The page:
Postoperative hospital days11.26 ± 3.0614.96 ± 2.42<
SOFA score3.9 ± 1.34.3 ± 1.20.062
Operative time (min)197.3 ± 29.1192.3 ± 20.40.497
Estimated blood loss (mL)371 ± 55367 ± 440.838
In-hospital mortality (%)
Phlebitis rate (%)28.9%24.40.590
Infectious complications (%)11.822.20.129
Anastomotic leaks (%)6.6200.02
Vitamin D3 (25-OH) (ng/mL)47.1 ± 7.438.0 ± 7.1<
Zinc (μg/L)1087 ± 120982 ± 132
Total calories (kcal/kg)
 POD-114.7 ± 2.513.4 ± 2.60.109
 POD-320.6 ± 2.020.1 ± 2.30.510
 POD-725.6 ± 1.426.1 ± 1.70.222
Total protein (g/kg)
 POD-10.95 ± 0.10.95 ± 0.090.856
 POD-31.16 ± 0.071.17 ± 0.070.530
 POD-71.26 ± 0.061.27 ± 0.110.550

Vitamin D3 (25-OH) and zinc concentration were measured on POD-1.
Values are presented as number of percentage or mean ± SD.
POD: postoperative day.
SOFA: sepsis-related organ failure assessment.
WBC: white blood cell.
CRP: C-reactive protein.
3.3. Postoperative Nutrition Conditions and Outcomes

There was no significant difference between the two groups in terms of the operative time and estimated intraoperative blood loss (Table 5). For both groups, postoperative serum albumin levels were obviously decreased compared to the preoperative levels. The postoperative serum albumin on POT-1, POT-3, and POT-7 for Group A was higher than those for Group B (, Table 5). The WBC and CRP levels were significantly higher for Group B than for Group A (). Both groups received the same postoperative nutritional care, with no significant difference in the total calories and proteins per kilogram of body weight for the two groups. The above data implied that Group A patients had a higher average postoperative serum albumin level and lower postoperative inflammatory response. Three patients in Group A and four patients in Group B died during hospitalization; there was no significant difference between the two groups’ mortality (3.9% versus 8.9% ). The Group A patients exhibited a lower trend of SOFA scores than did the Group B patients, but there was no statistically significant difference (3.9 ± 1.3 versus 4.3 ± 1.2 ). The rates of phlebitis and infectious complications among the two groups were similar, but the anastomotic leak rate for Group B patients was obviously higher than the rate for Group A patients (). We checked serum vitamin D3 (25-OH) and zinc concentrations on POD-1 and found that the Group A levels were better than those for Group B (). The postoperative hospital days showed that the Group B patients required significantly longer stays than did the Group A patients (11.26 ± 3.06 versus 14.96 ± 2.42 ). These data indicated that the Group B patients had higher rates of infection and inflammation and more prolonged hospital stays.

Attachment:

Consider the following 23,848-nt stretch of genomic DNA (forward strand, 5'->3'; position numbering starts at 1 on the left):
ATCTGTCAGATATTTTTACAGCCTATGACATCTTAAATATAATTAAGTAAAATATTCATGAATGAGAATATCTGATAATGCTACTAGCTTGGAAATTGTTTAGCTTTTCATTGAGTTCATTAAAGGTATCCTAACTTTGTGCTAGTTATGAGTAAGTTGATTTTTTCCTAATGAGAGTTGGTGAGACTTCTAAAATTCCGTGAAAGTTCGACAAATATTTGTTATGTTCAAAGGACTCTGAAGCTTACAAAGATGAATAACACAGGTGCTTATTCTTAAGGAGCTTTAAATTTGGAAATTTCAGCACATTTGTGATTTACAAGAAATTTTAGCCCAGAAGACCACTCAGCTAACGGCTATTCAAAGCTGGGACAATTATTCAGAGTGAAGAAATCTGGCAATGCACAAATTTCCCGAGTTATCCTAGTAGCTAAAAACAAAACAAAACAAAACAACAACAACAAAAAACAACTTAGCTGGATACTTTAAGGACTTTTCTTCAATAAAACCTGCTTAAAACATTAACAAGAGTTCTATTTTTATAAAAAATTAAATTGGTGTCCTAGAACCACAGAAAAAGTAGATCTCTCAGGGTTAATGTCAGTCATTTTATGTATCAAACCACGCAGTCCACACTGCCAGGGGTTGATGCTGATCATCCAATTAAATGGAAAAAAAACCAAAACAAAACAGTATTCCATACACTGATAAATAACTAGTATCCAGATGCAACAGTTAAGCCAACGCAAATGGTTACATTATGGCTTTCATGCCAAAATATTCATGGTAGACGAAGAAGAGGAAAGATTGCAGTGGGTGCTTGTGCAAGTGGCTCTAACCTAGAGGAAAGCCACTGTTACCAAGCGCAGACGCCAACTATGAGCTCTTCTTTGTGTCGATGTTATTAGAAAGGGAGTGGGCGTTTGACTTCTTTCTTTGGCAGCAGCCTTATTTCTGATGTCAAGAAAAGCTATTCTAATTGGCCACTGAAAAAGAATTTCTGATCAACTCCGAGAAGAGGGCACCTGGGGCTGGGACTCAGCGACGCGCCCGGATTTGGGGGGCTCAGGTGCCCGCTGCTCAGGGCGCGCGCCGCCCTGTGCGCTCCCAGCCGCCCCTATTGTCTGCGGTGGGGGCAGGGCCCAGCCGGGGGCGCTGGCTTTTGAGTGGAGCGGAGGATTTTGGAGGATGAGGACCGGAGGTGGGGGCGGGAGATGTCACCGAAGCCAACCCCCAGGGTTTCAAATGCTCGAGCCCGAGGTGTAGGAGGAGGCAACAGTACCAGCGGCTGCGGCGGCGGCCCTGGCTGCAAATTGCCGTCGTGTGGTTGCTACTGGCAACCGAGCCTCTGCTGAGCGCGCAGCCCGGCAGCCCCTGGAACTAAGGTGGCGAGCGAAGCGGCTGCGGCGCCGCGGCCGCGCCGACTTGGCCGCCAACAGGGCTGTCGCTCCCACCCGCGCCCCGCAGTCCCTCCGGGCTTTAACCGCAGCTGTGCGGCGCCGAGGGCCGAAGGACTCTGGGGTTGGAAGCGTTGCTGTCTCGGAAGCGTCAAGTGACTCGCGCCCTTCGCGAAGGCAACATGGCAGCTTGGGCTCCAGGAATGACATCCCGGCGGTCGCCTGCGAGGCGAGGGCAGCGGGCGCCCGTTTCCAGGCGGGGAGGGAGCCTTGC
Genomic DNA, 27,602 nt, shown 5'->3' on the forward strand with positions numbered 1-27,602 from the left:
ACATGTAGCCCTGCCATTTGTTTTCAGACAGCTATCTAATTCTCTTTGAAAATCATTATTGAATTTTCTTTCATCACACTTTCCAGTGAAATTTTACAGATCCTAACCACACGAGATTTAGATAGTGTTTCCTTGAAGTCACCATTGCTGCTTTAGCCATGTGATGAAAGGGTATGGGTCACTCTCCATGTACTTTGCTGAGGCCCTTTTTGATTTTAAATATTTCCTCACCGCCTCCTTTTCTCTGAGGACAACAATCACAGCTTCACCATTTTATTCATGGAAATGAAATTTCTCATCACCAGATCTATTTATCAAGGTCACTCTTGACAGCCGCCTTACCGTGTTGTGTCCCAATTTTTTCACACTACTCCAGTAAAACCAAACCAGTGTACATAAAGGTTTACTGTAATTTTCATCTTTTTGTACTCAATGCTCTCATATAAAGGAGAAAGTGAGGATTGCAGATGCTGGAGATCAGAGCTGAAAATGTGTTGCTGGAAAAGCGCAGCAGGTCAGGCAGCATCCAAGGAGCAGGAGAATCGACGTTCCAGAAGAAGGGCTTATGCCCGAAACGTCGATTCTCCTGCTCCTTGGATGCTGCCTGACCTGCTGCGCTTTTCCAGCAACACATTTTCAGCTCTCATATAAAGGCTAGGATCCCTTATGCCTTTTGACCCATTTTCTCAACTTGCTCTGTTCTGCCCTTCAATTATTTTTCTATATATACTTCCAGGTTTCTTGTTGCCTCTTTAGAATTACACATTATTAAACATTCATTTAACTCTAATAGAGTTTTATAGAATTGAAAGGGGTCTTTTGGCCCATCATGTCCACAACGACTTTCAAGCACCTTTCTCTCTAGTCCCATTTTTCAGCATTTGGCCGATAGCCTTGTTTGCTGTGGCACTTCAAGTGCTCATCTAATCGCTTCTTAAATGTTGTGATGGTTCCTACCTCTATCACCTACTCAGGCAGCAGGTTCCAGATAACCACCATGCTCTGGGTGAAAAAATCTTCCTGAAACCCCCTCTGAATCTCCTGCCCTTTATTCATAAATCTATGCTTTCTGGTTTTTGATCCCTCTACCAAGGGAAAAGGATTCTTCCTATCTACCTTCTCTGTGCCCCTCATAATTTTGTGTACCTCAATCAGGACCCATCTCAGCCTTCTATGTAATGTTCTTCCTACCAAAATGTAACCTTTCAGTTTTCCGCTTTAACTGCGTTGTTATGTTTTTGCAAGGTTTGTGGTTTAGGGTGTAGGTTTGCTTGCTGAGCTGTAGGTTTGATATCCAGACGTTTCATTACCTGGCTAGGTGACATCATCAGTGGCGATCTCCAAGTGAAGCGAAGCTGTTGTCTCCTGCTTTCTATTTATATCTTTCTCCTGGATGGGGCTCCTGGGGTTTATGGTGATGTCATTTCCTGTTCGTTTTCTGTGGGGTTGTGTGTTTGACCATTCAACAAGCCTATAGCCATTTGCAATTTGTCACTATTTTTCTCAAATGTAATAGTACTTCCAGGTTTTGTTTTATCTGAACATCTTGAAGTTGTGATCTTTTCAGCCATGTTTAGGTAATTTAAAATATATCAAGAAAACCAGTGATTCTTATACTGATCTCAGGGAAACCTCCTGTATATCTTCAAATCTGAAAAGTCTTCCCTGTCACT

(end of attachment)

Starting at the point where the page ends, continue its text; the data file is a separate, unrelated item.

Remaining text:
4. Discussion

Our previous studies showed that the PPN with fat emulsion and micronutrients are convenient and effective nutritional support methods for surgical patients [17]. The extension studies suggested that supplying micronutrients can reduce postoperative inflammatory response for patients with preoperative malnutrition. We confirmed that the use of PPN with added fat emulsion, MTV, and TE for preoperative nutritional support was feasible and convenient. Although there were no significant differences in the mortality and the SOFA scores of the two groups, the inflammatory response rate and the postoperative hospital days were significantly reduced in Group A, meaning that the use of PPN with added fat emulsion, MTV, and TE could be beneficial for hospitals in terms of improving patient care quality and lowering costs. This study showed that administration of preoperative PPN with added fat emulsion, MTV, and TE for about 4 days was sufficient to achieve significant improvement in the prognosis. As such, this approach could be used to shorten the preoperative nutritional support period, which could be especially meaningful in dealing with emergency medical conditions.